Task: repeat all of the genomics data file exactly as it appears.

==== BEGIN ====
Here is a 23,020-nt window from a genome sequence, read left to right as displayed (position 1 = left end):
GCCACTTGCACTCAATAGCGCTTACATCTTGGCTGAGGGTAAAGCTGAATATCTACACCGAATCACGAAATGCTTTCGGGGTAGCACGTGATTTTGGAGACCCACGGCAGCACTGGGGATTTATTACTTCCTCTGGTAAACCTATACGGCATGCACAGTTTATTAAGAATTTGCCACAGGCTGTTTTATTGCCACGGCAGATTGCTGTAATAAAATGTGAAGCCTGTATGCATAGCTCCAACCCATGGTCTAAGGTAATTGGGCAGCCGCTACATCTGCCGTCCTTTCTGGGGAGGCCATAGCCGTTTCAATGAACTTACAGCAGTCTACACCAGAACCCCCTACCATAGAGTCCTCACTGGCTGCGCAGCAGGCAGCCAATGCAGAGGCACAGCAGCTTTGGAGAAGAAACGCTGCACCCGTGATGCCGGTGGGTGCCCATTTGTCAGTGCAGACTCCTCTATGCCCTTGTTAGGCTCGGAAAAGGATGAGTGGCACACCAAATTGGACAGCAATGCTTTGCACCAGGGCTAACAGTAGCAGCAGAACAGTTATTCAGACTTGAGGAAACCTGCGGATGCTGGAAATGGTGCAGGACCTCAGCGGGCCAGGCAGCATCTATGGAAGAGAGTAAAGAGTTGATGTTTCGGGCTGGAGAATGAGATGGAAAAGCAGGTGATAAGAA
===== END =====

Here is a 23,020-nt window from a genome sequence, read left to right as displayed (position 1 = left end):
GCCACTTGCACTCAATAGCGCTTACATCTTGGCTGAGGGTAAAGCTGAATATCTACACCGAATCACGAAATGCTTTCGGGGTAGCACGTGATTTTGGAGACCCACGGCAGCACTGGGGATTTATTACTTCCTCTGGTAAACCTATACGGCATGCACAGTTTATTAAGAATTTGCCACAGGCTGTTTTATTGCCACGGCAGATTGCTGTAATAAAATGTGAAGCCTGTATGCATAGCTCCAACCCATGGTCTAAGGTAATTGGGCAGCCGCTACATCTGCCGTCCTTTCTGGGGAGGCCATAGCCGTTTCAATGAACTTACAGCAGTCTACACCAGAACCCCCTACCATAGAGTCCTCACTGGCTGCGCAGCAGGCAGCCAATGCAGAGGCACAGCAGCTTTGGAGAAGAAACGCTGCACCCGTGATGCCGGTGGGTGCCCATTTGTCAGTGCAGACTCCTCTATGCCCTTGTTAGGCTCGGAAAAGGATGAGTGGCACACCAAATTGGACAGCAATGCTTTGCACCAGGGCTAACAGTAGCAGCAGAACAGTTATTCAGACTTGAGGAAACCTGCGGATGCTGGAAATGGTGCAGGACCTCAGCGGGCCAGGCAGCATCTATGGAAGAGAGTAAAGAGTTGATGTTTCGGGCTGGAGAATGAGATGGAAAAGCAGGTGATAAGAA